Bill Rammell: Three Royal Air Force shows were held in 2008, at Waddington, Leuchars and Cosford. The programme for Royal Air Force shows is decided on an annual basis. No decisions have yet been taken regarding shows for the years between 2012 and 2015. In addition to these Royal Air Force shows, the Royal Air Force provides assets for displays and flypasts at several hundred civilian and military events each year.

Armed Forces

Mr. Gerald Howarth: To ask the Secretary of State for Defence if he will place a copy of the most recent (a) Chief of the General Staff's Briefing Team, (b) RAF Personnel Liaison Team and (c) Navy Personnel Liaison Team report in the Library. [291569]


12 Oct 2009 : Column 413W

Bill Rammell: The most recent report compiled by the Chief of the General Staff's Briefing Team, that for 2008, was placed in the Library of the House in May 2009 and remains the most recently published at this time; a copy of the next report, due for publication in 2010, will be placed in the Library of the House when formally published.

The Royal Air Force Liaison Team was disestablished in 2005 and its last report, published in May 2004, was released into the public domain in late 2008; a copy of this report will be deposited in the Library of the House.

The Royal Navy's Second Sea Lord's Personnel Liaison Team was disestablished in late 2005 though a copy of its last report, published in May 2005, was released into the public domain in late 2008; a copy of this report will be deposited in the Library of the House.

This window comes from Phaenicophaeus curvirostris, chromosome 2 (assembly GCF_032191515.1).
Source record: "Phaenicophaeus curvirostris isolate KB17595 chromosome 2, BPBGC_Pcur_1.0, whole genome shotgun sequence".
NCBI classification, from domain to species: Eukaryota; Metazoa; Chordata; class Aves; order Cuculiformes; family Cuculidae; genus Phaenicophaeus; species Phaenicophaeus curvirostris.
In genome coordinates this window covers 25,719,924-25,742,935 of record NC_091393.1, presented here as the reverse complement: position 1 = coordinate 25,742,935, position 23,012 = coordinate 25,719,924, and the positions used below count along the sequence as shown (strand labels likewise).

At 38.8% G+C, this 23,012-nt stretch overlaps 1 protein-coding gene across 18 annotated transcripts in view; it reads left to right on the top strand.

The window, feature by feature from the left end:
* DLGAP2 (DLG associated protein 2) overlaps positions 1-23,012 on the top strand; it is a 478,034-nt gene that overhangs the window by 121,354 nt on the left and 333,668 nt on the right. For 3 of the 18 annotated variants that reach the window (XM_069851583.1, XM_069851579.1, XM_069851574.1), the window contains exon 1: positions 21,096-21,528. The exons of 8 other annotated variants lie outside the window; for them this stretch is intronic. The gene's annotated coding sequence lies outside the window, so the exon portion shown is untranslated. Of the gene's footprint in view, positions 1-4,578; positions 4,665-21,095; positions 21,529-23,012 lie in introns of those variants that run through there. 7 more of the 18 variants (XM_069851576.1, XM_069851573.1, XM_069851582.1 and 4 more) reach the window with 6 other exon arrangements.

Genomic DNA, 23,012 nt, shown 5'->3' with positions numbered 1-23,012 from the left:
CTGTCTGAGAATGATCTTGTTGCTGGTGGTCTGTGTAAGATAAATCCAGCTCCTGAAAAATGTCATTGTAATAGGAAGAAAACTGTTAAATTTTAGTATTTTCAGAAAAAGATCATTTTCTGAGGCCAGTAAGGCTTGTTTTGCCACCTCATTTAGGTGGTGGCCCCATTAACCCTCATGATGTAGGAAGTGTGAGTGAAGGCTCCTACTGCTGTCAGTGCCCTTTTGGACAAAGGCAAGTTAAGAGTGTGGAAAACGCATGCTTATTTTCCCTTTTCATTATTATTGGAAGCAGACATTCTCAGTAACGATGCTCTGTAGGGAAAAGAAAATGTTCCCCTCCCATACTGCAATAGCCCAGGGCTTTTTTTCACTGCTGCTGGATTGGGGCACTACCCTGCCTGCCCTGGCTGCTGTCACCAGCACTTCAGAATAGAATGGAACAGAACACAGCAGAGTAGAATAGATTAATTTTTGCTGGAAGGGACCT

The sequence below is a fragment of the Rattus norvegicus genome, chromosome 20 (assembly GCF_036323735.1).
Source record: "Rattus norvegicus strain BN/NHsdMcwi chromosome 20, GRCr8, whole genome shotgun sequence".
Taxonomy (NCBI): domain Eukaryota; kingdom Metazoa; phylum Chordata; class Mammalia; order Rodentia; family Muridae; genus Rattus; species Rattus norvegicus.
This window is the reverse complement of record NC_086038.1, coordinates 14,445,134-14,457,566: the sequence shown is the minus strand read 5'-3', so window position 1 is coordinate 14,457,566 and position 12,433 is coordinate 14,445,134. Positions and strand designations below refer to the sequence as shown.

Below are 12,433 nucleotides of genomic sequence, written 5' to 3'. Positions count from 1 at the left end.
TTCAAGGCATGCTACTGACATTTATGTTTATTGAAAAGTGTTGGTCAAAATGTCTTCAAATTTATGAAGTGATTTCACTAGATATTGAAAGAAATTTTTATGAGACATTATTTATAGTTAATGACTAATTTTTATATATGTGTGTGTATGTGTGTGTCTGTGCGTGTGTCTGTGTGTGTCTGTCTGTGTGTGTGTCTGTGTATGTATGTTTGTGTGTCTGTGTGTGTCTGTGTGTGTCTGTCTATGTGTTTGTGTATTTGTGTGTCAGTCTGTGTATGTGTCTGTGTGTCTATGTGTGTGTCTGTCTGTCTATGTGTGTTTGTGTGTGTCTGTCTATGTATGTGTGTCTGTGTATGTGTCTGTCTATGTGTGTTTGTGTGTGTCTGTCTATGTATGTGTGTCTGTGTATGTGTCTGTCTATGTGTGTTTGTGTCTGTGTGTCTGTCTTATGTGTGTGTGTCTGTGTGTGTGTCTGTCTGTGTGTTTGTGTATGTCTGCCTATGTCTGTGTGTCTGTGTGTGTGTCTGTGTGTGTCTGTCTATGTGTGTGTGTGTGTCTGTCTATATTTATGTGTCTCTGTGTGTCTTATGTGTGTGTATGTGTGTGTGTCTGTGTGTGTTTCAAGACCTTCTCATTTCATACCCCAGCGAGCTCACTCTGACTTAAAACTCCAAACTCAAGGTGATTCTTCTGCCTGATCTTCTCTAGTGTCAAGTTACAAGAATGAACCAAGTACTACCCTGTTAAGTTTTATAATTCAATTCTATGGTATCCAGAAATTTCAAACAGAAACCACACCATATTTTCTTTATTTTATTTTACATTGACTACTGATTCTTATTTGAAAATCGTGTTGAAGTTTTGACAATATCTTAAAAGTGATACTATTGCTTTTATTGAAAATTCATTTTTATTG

Armed Forces Resettlement Grants

Mr. Marsden: To ask the Secretary of State for Defence (1) how many applications for armed forces resettlement grants have been refused on the basis of age-related eligibility in the last five years; [291707]

(2) when he next plans to review the age criteria for eligibility for armed forces resettlement grants; [291708]

(3) for what reasons service in the armed forces before the age of 18 does not count for gratuity purposes. [291709]

Mr. Kevan Jones: Age related criteria for the resettlement grant only apply to those service leavers who are members of the Armed Forces Pension Scheme (AFPS) 75 and there are no plans to review this at present. Under AFPS 75 there is a time served eligibility criterion of nine years from the age of 21 and for other ranks 12 years service from the age of 18. If these criteria are satisfied payment is made as soon after a discharge date as possible. No application for a resettlement grant is required, although a form is completed to confirm where payment is to be made. As a consequence none have been declined.